Sunday, November 15, 2009

A Song of Praise

On a trail ride the other day I spooked up a few deer. They retreated into the woods, and I followed, mounted. The few does that reside in that pasture are accustomed to seeing horses, so while they remained wary and alert, they allowed me to approach them slightly so long as I didn’t make any fast moves and kept a reasonable distance. I pulled out my camera and tried to focus it on the doe closest to me, then snapped away several times before she disappeared in the undergrowth. But truly she had vanished long before she turned and trotted off, for her coloration was so perfectly matched to that of the mud and decaying leaves and dull gray bark of trees that, had I not kept my eye focused on her movements from the start, I would have never known she was there. I attempted to find the deer in the pictures later when I loaded them on my computer. I knew they were there, since I had taken the photographs, yet I honestly could not find them in several of the images. I wish I had the ability to evaporate into thin air like that—poof, you’re gone; now you see it, now you don’t.

I spent the past week studying relentlessly (or, rather, in short sporadic but intense intervals punctuated by various complete wastes of time) for five tests, ranging from incredibly easy to insanely difficult. The class that corresponded to the latter category was Organic Chemistry, a real doozie of a course with an exam nearly every week covering comprehensive, complicated material. I practiced for hours doing and redoing mechanism problems, tracing the paths of electrons from one orbital to another, forming new products by reacting with other reagents, acids and bases and salts and cyclic molecules and conjugated dienes and halohydrins and substituted alkynes all invading my dreams at night, spinning and combining and decomposing and adding and combusting….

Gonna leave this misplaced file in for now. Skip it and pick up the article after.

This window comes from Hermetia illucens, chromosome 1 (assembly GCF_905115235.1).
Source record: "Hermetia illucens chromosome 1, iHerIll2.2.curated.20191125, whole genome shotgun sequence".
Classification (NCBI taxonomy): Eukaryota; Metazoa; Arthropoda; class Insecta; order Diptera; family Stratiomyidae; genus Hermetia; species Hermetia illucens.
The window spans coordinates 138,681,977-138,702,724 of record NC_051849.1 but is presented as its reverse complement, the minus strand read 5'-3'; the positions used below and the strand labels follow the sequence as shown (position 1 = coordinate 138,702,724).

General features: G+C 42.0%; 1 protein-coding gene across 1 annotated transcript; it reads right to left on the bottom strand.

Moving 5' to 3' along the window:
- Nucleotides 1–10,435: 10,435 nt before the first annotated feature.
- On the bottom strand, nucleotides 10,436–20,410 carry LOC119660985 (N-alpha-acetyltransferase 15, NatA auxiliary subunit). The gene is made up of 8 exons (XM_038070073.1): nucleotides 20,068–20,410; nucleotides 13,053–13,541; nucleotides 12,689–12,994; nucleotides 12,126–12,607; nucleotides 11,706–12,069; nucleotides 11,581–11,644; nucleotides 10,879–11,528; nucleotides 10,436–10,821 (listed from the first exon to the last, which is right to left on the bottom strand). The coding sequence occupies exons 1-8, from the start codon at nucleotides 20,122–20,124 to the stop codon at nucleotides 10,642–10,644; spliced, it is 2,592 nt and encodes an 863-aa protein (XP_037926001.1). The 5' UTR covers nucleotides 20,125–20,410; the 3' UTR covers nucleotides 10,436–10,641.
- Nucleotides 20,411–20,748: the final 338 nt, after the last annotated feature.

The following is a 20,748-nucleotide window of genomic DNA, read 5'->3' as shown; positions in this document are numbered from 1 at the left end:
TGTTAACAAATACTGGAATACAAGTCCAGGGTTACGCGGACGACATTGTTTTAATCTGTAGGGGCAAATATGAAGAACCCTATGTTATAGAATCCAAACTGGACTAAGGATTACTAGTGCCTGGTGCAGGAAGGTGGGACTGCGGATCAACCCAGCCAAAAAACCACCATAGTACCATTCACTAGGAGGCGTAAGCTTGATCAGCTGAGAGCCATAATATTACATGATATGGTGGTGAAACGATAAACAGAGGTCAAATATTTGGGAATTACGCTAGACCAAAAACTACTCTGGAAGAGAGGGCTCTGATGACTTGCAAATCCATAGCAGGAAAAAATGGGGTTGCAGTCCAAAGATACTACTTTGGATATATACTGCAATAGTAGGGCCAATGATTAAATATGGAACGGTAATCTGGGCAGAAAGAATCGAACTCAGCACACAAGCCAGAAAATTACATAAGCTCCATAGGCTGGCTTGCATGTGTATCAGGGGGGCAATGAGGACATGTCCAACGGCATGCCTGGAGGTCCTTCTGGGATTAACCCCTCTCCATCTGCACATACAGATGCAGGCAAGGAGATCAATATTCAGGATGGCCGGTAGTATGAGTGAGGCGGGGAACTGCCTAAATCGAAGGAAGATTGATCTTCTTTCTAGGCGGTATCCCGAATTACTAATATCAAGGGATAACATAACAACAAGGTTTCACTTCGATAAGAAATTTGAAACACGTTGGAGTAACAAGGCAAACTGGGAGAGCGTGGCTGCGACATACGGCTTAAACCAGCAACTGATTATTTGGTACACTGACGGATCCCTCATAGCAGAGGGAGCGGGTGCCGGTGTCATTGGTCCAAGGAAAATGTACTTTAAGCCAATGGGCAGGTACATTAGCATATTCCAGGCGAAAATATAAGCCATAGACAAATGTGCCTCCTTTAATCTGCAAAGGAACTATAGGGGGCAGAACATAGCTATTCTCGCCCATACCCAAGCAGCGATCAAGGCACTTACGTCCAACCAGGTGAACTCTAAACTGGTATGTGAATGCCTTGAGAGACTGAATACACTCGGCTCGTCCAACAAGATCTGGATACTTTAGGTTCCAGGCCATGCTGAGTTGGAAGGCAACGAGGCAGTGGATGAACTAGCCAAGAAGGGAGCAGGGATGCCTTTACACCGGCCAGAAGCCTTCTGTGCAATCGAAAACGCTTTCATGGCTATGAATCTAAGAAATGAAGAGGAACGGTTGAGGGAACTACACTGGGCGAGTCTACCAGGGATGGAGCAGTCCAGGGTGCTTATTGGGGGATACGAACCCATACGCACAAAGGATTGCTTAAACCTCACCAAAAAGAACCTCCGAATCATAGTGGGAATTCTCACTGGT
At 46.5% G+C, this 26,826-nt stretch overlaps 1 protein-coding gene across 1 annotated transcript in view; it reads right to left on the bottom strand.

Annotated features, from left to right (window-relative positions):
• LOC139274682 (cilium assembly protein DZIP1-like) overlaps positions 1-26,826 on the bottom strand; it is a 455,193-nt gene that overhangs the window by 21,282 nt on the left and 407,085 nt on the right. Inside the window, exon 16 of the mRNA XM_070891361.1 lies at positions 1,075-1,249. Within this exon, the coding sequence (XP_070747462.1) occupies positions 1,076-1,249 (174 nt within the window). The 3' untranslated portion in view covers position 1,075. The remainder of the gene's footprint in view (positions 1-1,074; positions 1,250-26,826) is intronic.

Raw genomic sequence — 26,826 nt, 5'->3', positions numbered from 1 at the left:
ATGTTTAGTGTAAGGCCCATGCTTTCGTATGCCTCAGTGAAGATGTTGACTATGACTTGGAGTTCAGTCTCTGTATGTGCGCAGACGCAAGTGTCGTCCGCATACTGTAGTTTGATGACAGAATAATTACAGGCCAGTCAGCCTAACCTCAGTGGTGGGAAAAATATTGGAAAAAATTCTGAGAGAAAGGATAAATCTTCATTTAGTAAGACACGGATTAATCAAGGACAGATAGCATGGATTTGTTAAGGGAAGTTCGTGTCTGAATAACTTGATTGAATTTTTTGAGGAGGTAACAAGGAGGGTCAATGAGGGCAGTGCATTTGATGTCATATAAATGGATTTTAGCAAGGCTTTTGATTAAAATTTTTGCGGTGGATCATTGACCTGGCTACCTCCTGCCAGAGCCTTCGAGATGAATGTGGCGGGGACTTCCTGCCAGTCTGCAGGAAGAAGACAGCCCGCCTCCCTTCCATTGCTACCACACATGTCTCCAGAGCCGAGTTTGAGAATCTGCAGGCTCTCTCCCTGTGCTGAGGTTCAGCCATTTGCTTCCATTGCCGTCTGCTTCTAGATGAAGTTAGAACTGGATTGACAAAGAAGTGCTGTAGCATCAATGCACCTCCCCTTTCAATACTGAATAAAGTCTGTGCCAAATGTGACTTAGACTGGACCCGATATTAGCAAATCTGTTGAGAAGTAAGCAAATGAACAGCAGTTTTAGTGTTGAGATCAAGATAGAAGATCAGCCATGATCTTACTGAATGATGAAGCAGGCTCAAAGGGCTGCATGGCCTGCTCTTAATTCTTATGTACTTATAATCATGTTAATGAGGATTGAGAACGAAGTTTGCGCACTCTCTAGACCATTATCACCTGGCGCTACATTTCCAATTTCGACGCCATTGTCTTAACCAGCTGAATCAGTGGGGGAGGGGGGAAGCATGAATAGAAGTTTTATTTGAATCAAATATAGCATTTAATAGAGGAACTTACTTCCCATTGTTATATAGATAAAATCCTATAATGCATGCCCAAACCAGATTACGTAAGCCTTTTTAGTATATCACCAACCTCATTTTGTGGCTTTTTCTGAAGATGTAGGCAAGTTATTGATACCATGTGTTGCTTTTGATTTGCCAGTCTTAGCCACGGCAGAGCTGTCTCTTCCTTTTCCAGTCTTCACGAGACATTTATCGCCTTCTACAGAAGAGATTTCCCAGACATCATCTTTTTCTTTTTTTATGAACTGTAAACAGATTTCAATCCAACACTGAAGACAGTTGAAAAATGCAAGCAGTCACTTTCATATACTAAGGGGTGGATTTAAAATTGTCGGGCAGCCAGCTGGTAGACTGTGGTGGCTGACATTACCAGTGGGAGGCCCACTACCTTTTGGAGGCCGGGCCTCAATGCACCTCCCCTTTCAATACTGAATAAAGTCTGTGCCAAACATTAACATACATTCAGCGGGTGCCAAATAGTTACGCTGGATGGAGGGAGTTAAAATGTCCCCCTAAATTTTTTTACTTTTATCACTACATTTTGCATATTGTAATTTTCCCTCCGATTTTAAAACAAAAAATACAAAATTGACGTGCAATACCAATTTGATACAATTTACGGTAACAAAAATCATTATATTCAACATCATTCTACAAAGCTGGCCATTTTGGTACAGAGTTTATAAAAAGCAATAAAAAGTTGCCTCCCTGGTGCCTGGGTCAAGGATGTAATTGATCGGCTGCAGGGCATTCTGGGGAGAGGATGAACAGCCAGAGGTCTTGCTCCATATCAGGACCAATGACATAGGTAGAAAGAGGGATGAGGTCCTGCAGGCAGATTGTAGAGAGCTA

It’s a frustrating process, predicting what will happen or completing a challenging multi-step synthesis problem, but hugely rewarding and invigorating when you accomplish it successfully. And, really, as much as I hate to admit it I find myself quoting the claims of the textbook—it’s “beautiful.” But not so much for the reasons given by the authors, though they are certainly valid and improving productivity in industry is undoubtedly important, but more for the paradoxical complex simplicity of it all. For in tracing an electron, a comparison can easily be drawn that extends to one’s own life.

An electron, by itself, is virtually nothing. Infinitesimally small, it carries a negative electric charge arbitrarily given the value of -1. Electrons are in constant rapid orbit around the nucleus of every atom, and they are endlessly being lost and gained and shared in the game of chemical reactions, bonding molecules together, forming new compounds, transmitting electric currents, vibrating furiously as they reach new “excited” states, jumping out of orbitals, free, charged, loose, wild. Individually insignificant, one of countless googolplexes in existence in a concept so massive we could never hope to comprehend, yet, when acting in synchronism, they are the very stuff that makes and moves the world.